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Entry #00: Risking it all for the sake of my passion
I’ve only scratched the surface of neurotechnology and I’m convinced this is where I want to spend the bulk of my creative energy. I believe doing this puts me on track for what I want to do with the rest of my life, so I’ve resigned from my role at Microsoft to do this full time.
The "quantified self" is a term used for people who track and share data about their own health and productivity. This can be anything from manually writing down what they eat every day, to wearing a fitness tracker that records their steps and heart rate, to software programs that people can use to track how much time they spend working, and how productive they are during that time. What hasn't been done yet is to correlate all of this data with brain activity. I want to bring together data from different sources to get a better understanding of how we spend our days, and how we can get the most from them.1
Improvements in neuroscience have resulted in the development of low-cost BCIs (brain-computer interfaces) that can record EEG (electroencephalogram) activity. However, adoption of BCIs has been limited to niche applications leaving hobbyists without specific domain knowledge waiting for scenarios where BCIs could provide value to them.
I believe that enabling people collect brain activity over periods of time while doing different things in an intuitive way, will get us closer to probing across these themes:
Can we figure out how much work a person can handle by measuring their cognitive workload? It’s been shown that “theta” frequency power is an indicator of when a person is in a high-workload or low-workload condition2. Can we then match recorded data with the activity a person is doing to suggest when they should take a break or do something else?
Can we create a standard of what a person's brain activity should be after we have recorded it multiple times? We can only notice differences if we have a clear standard to compare it to. This can be used to help us understand how different choices affect the brain, and maybe even help figure out how changes in the brain relate to neurological conditions.
One thought at the back of my mind going into this:
I have the most experience with EEG, but it is not the only option and there may be other methods that are more effective. However, allowing anyone with a consumer EEG headset to successfully conduct experiments and explore their data is a win for all of us.
The unexamined life is not worth living - Socrates
What’s the plan?
Short answer - I’m still figuring it out.
Longer answer - For better or worse, I have enough skills that allow me to build & conduct experiments myself. I really value freedom of inquiry and I don’t want to get caught up playing the academia game; that said, I’m still going to follow open science practices3 as I approach this.
I’m also on the look out for labs in Canada, so if you’re working on problems in this area, please reach out, I’d love to talk to you!
Q: Is this enough for me to leave the stability & comfort I already had in a period of economic uncertainty?
A: I’ve gone on different side quests and that only led me back here. I also realized that to get the kind of results I’m aiming for, I need to commit all of myself to this. I’ve spent years building data infrastructure & tooling at the highest level and now I’m excited to do it for an area that I’m most passionate about. Call me crazy, but I look forward to this time next year and seeing where the winds have taken me.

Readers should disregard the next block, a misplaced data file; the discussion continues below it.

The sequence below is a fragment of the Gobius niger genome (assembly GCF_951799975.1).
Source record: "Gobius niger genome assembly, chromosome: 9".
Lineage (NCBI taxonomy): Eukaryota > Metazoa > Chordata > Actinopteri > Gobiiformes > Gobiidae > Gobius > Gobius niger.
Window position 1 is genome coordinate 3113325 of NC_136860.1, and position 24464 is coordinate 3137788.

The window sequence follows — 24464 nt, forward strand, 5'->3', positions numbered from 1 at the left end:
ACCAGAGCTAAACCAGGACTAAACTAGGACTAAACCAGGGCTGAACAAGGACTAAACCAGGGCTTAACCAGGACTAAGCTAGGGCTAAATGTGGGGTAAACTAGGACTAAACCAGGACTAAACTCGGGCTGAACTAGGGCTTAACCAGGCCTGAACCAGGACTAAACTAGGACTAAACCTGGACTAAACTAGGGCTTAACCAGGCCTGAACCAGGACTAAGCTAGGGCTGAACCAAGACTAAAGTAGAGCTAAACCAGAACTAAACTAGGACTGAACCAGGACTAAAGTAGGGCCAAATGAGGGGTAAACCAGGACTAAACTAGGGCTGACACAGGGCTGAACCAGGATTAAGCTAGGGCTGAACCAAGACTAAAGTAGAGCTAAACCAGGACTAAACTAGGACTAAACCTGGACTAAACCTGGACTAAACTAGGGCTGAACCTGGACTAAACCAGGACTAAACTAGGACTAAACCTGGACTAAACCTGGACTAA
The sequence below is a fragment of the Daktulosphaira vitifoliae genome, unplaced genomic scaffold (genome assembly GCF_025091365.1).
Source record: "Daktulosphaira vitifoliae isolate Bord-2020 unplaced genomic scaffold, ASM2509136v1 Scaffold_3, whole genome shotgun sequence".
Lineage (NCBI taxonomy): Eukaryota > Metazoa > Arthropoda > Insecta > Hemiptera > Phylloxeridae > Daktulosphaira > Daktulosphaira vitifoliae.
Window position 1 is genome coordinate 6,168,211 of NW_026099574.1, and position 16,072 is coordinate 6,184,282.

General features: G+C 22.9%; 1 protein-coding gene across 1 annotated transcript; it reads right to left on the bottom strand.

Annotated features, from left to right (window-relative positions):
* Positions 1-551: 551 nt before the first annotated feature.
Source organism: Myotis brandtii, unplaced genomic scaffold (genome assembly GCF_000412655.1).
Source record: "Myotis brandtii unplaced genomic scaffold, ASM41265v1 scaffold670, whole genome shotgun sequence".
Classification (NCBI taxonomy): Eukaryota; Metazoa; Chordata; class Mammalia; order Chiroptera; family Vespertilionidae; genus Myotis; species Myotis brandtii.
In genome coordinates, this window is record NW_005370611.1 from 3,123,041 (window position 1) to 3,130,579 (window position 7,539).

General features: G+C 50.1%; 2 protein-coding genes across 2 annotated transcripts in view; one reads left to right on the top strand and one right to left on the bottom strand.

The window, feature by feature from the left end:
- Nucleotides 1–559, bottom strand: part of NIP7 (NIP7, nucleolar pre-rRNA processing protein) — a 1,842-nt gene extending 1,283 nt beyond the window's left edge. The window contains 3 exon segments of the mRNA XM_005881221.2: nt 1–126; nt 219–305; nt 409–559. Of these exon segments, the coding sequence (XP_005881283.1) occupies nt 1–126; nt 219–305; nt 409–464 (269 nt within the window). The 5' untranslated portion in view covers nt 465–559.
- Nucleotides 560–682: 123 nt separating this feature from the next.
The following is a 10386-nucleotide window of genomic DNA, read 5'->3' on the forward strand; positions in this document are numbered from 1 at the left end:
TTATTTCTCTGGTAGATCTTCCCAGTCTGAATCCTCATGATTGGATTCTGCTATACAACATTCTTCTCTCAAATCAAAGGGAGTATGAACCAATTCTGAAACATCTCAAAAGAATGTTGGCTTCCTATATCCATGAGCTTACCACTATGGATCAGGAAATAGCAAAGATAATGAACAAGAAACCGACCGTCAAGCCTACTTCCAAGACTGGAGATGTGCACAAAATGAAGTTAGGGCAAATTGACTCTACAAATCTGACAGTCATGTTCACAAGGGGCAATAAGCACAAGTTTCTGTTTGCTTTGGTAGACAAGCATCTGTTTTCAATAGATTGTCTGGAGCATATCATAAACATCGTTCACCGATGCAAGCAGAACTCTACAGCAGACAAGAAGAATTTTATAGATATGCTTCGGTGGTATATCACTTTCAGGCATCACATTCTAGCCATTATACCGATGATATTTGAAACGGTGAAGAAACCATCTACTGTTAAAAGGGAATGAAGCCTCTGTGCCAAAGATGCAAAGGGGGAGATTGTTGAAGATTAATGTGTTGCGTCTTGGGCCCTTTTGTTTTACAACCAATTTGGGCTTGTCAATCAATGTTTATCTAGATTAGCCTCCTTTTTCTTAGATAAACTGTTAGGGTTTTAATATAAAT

Staying productive can be challenging when there are still many uncertainties to be resolved. However, I've found that following the strategies outlined in Andy's essay on "satisfaction & progress in open-ended work"4 has helped me to remain focused and effective.
Specifically, I've divided my work days into two parts:
the first is dedicated to reading and writing - which helps me to generate new insights and ideas.
the second is focused on coding and experimentation - which allows me to put those ideas into action.
This approach has proven to be an effective way to stay motivated and productive in the face of open-ended work but I’ll keep tweaking as I go along.
Sharing early work
One of the challenges I’ve faced is sharing early work. Working with friends with similar interest has helped but now that I’m going all in, it’s time to work with my doors open. My intent is:
to get early feedback & thoughts from people with experience in this space
convince researchers exploring this area to come on board as advisors :p
I’m going to share what’s working, what isn’t and semi-concrete thoughts through newsletter entries as I explore more intentionally. I think ideas are free and execution is what sets things apart.
If anything peaks your fancy and you’d like to join me on this quest, shoot me an email - firstname.lastname@example.org
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How Self-tracking and the Quantified Self Promote Health and Well-being: Systematic Review https://www.ncbi.nlm.nih.gov/pmc/articles/PMC8493454/
EEG power spectral measures of cognitive workload: A meta-analysis https://onlinelibrary.wiley.com/doi/10.1111/psyp.14009
Easing Into Open Science: A Guide for Graduate Students and Their Advisors https://online.ucpress.edu/collabra/article/7/1/18684/115927/Easing-Into-Open-Science-A-Guide-for-Graduate
Square Signals : Satisfaction and progress in open-ended work https://blog.andymatuschak.org/post/159979927467/satisfaction-and-progress-in-open-ended-work